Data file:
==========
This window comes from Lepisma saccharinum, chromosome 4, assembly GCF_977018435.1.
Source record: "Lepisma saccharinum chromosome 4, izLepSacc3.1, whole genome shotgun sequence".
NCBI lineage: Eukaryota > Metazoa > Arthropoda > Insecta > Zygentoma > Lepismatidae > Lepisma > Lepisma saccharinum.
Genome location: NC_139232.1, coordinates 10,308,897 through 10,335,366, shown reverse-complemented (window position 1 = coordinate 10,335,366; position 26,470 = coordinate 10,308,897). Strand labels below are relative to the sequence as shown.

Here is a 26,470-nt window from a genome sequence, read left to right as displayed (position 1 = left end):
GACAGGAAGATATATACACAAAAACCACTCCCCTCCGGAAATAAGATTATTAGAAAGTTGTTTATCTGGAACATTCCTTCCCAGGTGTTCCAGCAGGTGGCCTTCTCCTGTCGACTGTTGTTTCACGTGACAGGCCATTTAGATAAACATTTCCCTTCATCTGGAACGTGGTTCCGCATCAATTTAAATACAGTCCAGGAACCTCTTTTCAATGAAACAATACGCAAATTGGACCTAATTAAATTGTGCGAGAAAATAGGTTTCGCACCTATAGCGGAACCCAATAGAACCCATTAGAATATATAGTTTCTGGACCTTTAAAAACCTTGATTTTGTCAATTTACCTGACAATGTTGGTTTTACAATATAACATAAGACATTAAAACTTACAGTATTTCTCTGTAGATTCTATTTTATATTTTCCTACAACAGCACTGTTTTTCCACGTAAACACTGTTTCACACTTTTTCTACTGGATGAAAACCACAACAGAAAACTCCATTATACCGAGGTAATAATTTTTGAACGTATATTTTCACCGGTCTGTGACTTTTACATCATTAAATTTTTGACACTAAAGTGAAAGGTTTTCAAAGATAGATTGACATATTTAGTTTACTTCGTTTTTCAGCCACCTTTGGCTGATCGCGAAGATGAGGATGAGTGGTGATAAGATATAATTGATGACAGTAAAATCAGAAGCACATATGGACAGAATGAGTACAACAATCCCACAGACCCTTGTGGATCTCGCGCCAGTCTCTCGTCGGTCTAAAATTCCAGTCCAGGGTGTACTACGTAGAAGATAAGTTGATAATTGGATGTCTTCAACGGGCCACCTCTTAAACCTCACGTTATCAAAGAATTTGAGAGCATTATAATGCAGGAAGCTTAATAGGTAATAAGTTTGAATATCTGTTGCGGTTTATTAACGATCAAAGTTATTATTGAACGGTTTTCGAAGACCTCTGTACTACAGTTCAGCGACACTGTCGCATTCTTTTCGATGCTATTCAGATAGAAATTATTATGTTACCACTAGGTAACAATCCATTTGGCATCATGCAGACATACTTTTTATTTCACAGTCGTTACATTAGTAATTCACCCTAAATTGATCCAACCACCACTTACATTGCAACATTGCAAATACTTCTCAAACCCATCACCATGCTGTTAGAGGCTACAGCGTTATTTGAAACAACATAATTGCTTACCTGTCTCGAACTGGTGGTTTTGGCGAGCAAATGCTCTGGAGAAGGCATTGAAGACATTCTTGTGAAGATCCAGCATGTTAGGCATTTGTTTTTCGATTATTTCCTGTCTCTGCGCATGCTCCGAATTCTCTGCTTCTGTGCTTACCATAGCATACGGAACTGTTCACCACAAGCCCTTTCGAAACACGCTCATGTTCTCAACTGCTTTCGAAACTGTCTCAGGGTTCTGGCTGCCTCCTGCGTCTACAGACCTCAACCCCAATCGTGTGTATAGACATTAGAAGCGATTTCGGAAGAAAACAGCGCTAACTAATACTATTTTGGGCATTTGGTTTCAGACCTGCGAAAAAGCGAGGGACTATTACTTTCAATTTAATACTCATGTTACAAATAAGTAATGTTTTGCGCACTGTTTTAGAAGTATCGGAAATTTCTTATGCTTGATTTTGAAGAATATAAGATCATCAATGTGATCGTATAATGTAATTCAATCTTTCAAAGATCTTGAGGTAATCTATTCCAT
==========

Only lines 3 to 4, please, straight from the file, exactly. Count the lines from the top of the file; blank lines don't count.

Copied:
NCBI lineage: Eukaryota > Metazoa > Arthropoda > Insecta > Zygentoma > Lepismatidae > Lepisma > Lepisma saccharinum.
Genome location: NC_139232.1, coordinates 10,308,897 through 10,335,366, shown reverse-complemented (window position 1 = coordinate 10,335,366; position 26,470 = coordinate 10,308,897). Strand labels below are relative to the sequence as shown.